• In some rare cases the top people are not actually equal, and one of them is really better than the rest, and then the lucky-prejudice effect is less likely to be effective.

    Since the effect is by chance, it is not useful for generating predictions of future breakthroughs in science, but it is useful in explaining some phenomena:

  • The fact that most breakthroughs are achieved by scientists in their thirties, and these scientists don't achieve further breakthroughs later. It would be natural to expect that a scientist that achieve a breakthrough as a junior scientist would succeed to achieve further breakthroughs once he has higher status, more experience, and much more resources. That doesn't seem to be the case, and the lucky-prejudice effect explains it: the first breakthrough was a result of lucky-prejudice. Once this breakthrough (and others) occurred, the field of research changed, and now the same prejudice is not so useful. Since the lucky-prejudice was never based on evidence, it is difficult for the scientist to change it. If he/she is aware of it, they will tend cling to it because it was successful in their first breakthrough (and will call it "intuition"). In many cases, they are not aware of it.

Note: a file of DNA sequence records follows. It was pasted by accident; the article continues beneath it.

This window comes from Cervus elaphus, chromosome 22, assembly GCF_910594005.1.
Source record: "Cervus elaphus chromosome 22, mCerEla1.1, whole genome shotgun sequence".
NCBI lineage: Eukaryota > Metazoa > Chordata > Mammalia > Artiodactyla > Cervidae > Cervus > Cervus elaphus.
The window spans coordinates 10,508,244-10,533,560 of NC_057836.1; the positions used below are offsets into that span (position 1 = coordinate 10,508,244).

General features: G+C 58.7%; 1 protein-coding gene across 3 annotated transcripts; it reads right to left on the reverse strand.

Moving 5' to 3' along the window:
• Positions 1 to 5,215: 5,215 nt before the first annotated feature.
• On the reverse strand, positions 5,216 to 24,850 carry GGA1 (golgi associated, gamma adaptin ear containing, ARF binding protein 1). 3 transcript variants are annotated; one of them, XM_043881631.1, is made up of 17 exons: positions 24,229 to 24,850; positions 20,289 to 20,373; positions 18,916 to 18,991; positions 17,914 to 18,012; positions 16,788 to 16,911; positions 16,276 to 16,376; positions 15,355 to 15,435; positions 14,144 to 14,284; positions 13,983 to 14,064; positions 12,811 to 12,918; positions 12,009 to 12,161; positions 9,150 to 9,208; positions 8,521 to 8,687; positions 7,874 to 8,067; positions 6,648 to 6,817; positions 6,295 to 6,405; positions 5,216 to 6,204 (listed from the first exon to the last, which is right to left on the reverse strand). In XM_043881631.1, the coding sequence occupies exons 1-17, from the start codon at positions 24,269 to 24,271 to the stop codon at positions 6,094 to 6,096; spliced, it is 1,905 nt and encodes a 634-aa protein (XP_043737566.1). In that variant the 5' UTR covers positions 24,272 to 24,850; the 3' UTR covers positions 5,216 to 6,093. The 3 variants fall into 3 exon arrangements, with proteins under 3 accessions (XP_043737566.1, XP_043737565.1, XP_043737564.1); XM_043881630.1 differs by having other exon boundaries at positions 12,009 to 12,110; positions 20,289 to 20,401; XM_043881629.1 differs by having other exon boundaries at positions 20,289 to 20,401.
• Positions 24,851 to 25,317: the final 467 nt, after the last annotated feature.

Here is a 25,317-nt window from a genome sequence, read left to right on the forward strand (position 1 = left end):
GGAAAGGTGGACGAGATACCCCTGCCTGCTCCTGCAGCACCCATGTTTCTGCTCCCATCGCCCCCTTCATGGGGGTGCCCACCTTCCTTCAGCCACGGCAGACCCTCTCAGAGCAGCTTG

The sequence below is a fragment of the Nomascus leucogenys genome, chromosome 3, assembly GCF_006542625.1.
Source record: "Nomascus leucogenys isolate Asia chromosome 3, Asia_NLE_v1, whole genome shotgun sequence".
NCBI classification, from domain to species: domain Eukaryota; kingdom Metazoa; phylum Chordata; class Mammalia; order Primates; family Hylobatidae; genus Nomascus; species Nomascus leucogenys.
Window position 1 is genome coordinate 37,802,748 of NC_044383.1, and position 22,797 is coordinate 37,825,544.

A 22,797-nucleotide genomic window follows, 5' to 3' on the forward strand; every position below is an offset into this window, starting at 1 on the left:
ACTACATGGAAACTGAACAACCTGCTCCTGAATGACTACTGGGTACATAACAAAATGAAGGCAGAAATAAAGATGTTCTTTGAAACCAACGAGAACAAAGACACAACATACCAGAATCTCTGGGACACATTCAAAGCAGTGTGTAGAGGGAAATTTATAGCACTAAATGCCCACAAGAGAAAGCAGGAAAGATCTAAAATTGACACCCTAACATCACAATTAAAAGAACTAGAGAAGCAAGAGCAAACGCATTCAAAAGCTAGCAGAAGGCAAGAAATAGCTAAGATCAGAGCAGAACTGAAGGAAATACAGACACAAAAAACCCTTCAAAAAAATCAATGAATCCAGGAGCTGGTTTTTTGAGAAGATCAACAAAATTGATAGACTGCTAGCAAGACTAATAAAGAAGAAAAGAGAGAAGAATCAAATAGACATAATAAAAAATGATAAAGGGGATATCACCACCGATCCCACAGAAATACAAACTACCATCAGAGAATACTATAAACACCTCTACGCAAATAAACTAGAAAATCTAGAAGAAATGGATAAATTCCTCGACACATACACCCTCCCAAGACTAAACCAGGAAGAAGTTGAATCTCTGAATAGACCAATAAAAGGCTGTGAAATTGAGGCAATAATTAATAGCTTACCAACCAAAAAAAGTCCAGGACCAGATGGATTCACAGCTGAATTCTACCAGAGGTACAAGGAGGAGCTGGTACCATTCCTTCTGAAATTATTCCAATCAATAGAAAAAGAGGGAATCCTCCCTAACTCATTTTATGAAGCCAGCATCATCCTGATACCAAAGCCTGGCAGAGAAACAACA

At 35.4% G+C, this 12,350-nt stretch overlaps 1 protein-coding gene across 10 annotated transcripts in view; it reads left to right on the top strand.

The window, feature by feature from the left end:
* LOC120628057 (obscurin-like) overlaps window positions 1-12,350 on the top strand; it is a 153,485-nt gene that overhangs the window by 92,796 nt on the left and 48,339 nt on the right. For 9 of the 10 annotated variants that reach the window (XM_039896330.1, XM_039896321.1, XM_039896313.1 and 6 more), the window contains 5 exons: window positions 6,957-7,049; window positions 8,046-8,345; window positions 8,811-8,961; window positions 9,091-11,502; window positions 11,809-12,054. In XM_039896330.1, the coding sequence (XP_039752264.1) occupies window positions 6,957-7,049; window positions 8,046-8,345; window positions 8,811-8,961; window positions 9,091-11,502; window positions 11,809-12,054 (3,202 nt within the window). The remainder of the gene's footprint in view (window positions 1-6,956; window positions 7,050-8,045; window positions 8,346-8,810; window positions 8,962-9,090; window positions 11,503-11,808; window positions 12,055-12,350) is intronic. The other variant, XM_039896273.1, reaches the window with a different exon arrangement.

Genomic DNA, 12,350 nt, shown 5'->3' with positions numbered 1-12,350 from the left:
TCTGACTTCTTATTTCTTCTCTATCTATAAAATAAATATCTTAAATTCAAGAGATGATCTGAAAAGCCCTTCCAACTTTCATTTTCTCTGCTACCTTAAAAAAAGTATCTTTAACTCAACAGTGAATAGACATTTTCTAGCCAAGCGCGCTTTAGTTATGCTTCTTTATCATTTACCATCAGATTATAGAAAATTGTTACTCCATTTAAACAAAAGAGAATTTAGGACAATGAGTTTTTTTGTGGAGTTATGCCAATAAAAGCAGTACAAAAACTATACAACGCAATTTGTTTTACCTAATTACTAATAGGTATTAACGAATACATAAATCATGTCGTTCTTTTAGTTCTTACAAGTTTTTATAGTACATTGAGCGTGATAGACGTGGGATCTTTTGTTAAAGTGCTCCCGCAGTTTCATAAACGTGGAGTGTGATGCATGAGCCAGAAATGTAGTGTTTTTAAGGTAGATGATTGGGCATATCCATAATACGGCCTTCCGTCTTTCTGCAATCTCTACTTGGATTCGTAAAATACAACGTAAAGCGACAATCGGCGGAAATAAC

• It explains why many people that look extremely promising when young never achieve any breakthrough. They happen not to have any lucky-prejudice.

    False "understanding".


    By 'false "understanding"' I mean a situation when people think they understand something, though they don't. The primary example I am thinking about is when a person reads some popular science book, which distorts the actual situation in the field to make it looks "better". To be popular, the book must give the readers the impression that they understood a lot, and normally (though not always) this is achieved by severe distortion of the actual situation in the field. The result is that the readers, who don't possess the expertise to correct the distortion, get the impression that they understand things that they don't.

    False "understanding" is extremely common, much more common than most (maybe all) of people think. Popular science books create significant part of it, but newspapers and magazines probably account for more, and people develop a lot on their own.